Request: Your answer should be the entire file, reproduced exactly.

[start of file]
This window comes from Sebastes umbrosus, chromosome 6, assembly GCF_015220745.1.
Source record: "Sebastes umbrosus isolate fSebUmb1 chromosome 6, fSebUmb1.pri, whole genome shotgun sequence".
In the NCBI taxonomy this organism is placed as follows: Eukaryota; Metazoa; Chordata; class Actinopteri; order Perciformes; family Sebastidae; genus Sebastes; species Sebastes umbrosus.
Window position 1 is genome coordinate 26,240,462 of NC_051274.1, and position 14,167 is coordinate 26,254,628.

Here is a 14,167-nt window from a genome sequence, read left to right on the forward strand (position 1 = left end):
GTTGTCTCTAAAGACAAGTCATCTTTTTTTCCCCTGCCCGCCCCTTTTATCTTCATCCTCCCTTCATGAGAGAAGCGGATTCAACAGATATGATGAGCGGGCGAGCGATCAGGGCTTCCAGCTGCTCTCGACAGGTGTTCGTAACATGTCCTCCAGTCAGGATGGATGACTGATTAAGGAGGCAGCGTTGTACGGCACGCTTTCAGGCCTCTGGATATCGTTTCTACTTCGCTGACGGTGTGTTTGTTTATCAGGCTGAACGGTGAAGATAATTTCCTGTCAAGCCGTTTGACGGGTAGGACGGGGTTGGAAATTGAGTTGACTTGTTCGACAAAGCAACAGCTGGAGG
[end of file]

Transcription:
This window comes from Sebastes umbrosus, chromosome 6, assembly GCF_015220745.1.
Source record: "Sebastes umbrosus isolate fSebUmb1 chromosome 6, fSebUmb1.pri, whole genome shotgun sequence".
In the NCBI taxonomy this organism is placed as follows: Eukaryota; Metazoa; Chordata; class Actinopteri; order Perciformes; family Sebastidae; genus Sebastes; species Sebastes umbrosus.
Window position 1 is genome coordinate 26,240,462 of NC_051274.1, and position 14,167 is coordinate 26,254,628.

Here is a 14,167-nt window from a genome sequence, read left to right on the forward strand (position 1 = left end):
GTTGTCTCTAAAGACAAGTCATCTTTTTTTCCCCTGCCCGCCCCTTTTATCTTCATCCTCCCTTCATGAGAGAAGCGGATTCAACAGATATGATGAGCGGGCGAGCGATCAGGGCTTCCAGCTGCTCTCGACAGGTGTTCGTAACATGTCCTCCAGTCAGGATGGATGACTGATTAAGGAGGCAGCGTTGTACGGCACGCTTTCAGGCCTCTGGATATCGTTTCTACTTCGCTGACGGTGTGTTTGTTTATCAGGCTGAACGGTGAAGATAATTTCCTGTCAAGCCGTTTGACGGGTAGGACGGGGTTGGAAATTGAGTTGACTTGTTCGACAAAGCAACAGCTGGAGG